A recent Cochrane Review published July 18 entitled Omega-3 Intake for Cardiovascular Disease essentially concluded that increasing EPA and DHA (the two Omega-3s found in fish) have “little or no effect on all-cause deaths and cardiovascular events.”
As you can imagine, this led to all kinds of hand-wringing headlines in the media (“Fish oil supplements do nothing to prevent heart attacks!” said Britain’s Independent) and no small amount of confusion on the part of consumers. Could we have been misled about the value of Omega-3?
Actually, no. What we’ve been misled about is the value of these kinds of studies.
The studies that produce shocking headlines like these are almost always observational studies, not clinical ones. That’s a huge limitation and it frequently leads to some really weird conclusions (for some amusing examples, keep reading). In observational studies, researchers observe—they don’t intervene. They collect massive amounts of data about people’s habits—what they’re already eating, what pills they’re already taking, how much alcohol they’re drinking on a weekly basis—and then, years later, look at their health outcomes. The idea is to connect the dots and uncover relationships between habits and health.
What they uncover sometimes isn’t real, and what they don’t uncover sometimes is. Let me explain.
Observational Studies Only Look for Correlations
Observational studies basically look for correlations between variables (like taking an Omega-3 supplement and living free of heart disease). The problem is, there are a lot of correlations where things are found together—even in a statistically significant way—but one does not cause the other. (Think “rain” and “umbrellas”.) Furthermore, hundreds of correlations show up that essentially have no meaning whatsoever—they’re just interesting, quirky mathematical relationships. Nate Silver and his team of statistical whiz kids over at 528.com recently put together some actual, real-life, statistically confirmed correlations from observational data like the kind used in the “Omegas don’t work” study. He published them under the title, “You Can’t Trust What You Read About Nutrition.” Here are a few examples:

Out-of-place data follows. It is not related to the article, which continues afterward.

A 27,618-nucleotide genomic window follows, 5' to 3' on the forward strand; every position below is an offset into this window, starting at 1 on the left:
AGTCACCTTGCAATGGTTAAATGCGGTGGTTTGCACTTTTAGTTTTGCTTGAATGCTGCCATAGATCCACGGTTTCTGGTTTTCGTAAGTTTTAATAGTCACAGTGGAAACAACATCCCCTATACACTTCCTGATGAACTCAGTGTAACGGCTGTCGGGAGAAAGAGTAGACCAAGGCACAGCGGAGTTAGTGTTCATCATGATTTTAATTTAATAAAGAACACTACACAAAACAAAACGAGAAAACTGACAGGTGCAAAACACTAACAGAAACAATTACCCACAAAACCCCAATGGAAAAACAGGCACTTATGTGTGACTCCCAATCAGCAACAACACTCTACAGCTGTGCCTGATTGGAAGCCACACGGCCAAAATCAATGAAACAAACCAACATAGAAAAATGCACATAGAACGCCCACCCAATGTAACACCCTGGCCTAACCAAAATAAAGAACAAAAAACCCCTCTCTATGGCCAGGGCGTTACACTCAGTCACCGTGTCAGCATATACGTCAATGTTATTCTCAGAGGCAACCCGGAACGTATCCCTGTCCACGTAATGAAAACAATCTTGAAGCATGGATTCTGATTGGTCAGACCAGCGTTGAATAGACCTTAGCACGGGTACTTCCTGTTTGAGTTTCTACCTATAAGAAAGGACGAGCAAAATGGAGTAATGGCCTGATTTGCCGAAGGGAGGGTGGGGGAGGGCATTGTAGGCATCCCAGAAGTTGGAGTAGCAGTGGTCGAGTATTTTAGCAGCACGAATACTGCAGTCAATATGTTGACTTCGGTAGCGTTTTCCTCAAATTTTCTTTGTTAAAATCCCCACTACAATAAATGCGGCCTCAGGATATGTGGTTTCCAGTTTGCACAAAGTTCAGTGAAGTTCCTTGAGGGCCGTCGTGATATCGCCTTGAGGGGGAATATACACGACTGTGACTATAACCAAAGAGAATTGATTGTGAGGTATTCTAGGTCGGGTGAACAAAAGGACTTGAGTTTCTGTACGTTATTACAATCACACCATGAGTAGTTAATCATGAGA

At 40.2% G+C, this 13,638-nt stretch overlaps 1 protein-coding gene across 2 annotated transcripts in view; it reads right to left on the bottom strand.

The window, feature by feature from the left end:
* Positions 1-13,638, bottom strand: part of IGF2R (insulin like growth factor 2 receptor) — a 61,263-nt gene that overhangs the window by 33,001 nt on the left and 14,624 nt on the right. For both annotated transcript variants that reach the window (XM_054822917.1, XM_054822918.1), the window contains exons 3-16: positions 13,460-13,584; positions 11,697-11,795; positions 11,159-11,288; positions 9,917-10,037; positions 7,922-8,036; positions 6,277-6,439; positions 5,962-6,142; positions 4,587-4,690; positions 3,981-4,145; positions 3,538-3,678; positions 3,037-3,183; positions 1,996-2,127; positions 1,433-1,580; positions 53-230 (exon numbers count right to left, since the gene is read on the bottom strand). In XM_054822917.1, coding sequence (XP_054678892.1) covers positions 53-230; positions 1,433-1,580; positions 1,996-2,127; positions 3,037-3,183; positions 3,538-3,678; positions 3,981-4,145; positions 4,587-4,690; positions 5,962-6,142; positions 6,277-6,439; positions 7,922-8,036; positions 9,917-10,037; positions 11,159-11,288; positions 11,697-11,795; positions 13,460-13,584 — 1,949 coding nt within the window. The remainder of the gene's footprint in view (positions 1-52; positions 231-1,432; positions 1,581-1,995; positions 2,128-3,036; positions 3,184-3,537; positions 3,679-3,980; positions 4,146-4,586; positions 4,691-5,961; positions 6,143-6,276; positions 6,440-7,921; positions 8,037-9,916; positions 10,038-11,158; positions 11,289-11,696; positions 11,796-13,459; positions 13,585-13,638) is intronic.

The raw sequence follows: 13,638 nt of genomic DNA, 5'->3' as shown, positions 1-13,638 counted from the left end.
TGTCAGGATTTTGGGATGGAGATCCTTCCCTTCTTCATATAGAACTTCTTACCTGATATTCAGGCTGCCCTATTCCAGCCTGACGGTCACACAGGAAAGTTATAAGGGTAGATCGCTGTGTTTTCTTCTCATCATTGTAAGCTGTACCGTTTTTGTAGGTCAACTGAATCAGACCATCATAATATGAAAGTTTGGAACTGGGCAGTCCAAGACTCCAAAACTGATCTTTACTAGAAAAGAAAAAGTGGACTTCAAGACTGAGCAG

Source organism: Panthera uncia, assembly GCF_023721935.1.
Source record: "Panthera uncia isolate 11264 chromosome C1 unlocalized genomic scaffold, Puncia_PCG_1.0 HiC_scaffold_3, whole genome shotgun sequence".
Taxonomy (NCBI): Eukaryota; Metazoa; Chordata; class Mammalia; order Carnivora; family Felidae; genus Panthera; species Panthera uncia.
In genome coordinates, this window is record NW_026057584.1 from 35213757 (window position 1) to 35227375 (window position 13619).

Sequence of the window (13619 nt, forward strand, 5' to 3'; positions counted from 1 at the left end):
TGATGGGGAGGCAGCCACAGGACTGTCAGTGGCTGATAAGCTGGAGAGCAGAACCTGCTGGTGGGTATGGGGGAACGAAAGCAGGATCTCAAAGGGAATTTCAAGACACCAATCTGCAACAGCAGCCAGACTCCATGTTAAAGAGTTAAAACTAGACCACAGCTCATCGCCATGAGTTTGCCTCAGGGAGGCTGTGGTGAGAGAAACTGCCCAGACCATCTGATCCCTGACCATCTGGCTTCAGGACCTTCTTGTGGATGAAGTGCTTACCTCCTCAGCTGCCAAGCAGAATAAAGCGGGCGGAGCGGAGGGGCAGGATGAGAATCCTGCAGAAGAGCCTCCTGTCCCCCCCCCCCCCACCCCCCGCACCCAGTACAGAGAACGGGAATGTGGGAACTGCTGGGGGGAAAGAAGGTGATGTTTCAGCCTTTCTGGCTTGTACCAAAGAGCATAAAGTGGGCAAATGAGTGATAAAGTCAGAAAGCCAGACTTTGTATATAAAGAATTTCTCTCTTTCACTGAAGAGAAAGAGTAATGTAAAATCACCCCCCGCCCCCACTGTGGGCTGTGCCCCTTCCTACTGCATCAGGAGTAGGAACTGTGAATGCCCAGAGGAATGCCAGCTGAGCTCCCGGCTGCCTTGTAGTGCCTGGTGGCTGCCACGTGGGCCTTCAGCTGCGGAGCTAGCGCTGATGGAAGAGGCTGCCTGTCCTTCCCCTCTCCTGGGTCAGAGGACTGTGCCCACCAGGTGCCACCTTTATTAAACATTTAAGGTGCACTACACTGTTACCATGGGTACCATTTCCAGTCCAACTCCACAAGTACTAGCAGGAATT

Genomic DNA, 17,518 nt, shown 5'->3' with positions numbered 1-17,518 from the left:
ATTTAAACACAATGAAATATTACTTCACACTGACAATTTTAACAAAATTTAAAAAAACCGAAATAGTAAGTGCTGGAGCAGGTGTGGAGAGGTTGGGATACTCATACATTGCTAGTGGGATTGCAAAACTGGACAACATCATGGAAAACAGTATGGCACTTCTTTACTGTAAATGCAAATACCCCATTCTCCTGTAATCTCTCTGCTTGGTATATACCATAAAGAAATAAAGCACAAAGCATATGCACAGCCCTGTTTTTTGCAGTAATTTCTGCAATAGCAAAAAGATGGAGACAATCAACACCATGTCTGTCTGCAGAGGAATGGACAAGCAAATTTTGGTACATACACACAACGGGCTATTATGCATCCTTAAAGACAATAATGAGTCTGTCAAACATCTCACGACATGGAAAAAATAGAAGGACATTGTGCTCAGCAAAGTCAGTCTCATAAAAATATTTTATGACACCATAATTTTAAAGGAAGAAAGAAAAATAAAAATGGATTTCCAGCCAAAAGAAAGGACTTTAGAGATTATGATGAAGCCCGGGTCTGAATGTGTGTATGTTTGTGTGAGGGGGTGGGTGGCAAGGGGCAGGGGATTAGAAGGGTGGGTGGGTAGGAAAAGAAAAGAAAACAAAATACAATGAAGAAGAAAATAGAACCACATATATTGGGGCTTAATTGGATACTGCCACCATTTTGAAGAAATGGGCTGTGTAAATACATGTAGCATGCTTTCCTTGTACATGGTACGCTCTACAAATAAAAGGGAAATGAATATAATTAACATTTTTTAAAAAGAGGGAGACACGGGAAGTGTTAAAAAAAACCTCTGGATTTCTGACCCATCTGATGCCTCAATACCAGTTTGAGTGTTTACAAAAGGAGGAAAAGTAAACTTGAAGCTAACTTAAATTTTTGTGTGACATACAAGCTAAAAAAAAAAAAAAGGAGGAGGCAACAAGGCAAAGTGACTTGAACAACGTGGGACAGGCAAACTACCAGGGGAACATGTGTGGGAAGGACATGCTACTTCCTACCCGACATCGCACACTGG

The Dark Secret of Nutrition Research
It gets worse. You see that list of foods in the left hand column of the chart above? Well, all of these findings require that you get accurate information about how much of each food people in the study were eating. But that’s almost impossible to do. One of the dark secrets of nutrition research is that almost all of it uses a research tool called the Food Frequency Questionnaire, which is stupendously awful. Here’s an example taken directly from the questionnaire:
As a busy person who can’t remember what he ate for breakfast yesterday, I shudder at the thought of building research conclusions about diet based on the answer to questions like the ones above.
And it’s exactly the same with supplements. You’d get questions like, “How many times in the last three months have you taken a fish oil ‘pill’?”